Many people do not know they have asthma, especially if their symptoms aren’t severe.  But any asthma symptom is serious and can become deadly. 

The most common asthma symptoms are:

  • Coughing, especially at night, with exercise, or when laughing
  • Trouble breathing
  • A tight feeling in the chest
  • Wheezing – a squeaky or whistling sound

Sometimes a cough that won’t go away is the only symptom.  Asthma symptoms often happen at night and in the morning, but they can happen any time.  They get worse when you are around your asthma triggers. 


Asthma triggers are irritants, activities, medicines and health conditions that can cause symptoms if you have asthma.  Different people are bothered by different triggers.

Asthma triggers include:

  • Allergens such as pollen, dust mites, mold, feathers, cats and dogs or other animals, and some foods
  • Tobacco smoke, air pollution, some chemicals, gases and odors like perfume
  • Exercise
  • Medicines such as aspirin
  • Cold air or sudden weather changes
  • Health problems such as obesity, sleep breathing disorders, acid reflux, common colds, sinus infections, stress and depression

To take control of your asthma, the first step is to know your asthma triggers and try to avoid them.  An allergist can help you do both.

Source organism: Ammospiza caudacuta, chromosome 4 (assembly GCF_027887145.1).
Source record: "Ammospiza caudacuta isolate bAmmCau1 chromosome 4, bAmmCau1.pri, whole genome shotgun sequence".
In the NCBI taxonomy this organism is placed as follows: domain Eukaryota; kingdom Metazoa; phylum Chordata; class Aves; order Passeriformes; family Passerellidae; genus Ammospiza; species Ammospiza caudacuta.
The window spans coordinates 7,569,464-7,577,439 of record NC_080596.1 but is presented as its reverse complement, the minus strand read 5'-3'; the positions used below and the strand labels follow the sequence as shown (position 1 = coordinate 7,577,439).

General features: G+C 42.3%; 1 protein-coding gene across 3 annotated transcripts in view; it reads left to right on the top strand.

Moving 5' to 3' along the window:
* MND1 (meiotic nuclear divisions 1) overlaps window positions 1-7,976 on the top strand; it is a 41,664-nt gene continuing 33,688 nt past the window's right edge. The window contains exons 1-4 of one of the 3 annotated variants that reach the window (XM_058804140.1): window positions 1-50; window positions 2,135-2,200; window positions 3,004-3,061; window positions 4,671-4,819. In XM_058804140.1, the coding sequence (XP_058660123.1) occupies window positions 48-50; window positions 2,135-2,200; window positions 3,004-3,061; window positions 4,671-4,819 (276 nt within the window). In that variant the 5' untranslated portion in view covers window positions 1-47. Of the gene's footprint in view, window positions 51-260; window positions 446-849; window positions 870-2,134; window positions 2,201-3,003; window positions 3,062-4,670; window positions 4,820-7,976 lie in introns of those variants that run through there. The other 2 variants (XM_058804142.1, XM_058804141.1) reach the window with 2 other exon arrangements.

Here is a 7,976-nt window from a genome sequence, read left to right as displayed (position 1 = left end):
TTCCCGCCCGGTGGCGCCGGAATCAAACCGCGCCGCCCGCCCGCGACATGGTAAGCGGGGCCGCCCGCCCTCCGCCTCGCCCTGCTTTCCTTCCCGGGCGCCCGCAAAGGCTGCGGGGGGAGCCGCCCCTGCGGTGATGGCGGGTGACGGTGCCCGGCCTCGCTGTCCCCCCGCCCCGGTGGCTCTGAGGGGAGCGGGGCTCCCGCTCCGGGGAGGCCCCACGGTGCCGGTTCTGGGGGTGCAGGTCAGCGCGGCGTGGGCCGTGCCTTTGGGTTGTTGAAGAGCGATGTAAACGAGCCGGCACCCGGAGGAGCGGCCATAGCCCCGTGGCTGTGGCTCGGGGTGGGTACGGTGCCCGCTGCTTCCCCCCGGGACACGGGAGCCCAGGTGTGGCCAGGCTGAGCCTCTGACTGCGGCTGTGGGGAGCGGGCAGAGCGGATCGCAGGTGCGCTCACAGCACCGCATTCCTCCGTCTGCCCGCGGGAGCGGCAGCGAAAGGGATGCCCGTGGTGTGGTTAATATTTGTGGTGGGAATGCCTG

If you have never been diagnosed with asthma but think you might have the disease, see an allergist.  Early diagnosis and proper treatment are important to help prevent damage to your lungs.

When you visit an allergist, the doctor will:

  • Take a medical history.  You will be asked about your health, your symptoms, and whether members of your family have asthma or allergies such as hay fever, hives or skin rashes like eczema.
  • Ask you about your asthma attacks or symptoms. The allergist will want to know when symptoms occur, how often they happen and what seems to bring them on.
  • Do a physical exam.
  • Test your breathing.  The allergist will measure how your lungs are working with a quick and painless test called spirometry.  The test measures how much air you can blow out of your lungs after taking a deep breath.

The allergist also may order other tests such as a chest x-ray, blood tests or allergy tests. Allergy tests can be done at any age and can be helpful in finding out if your asthma is triggered by allergies.


AsthmaAsthma treatment depends on your symptoms and how serious and frequent they are. To help develop the right plan to control your asthma, your allergist may ask about your current and past symptoms. This will help determine your risk for future attacks.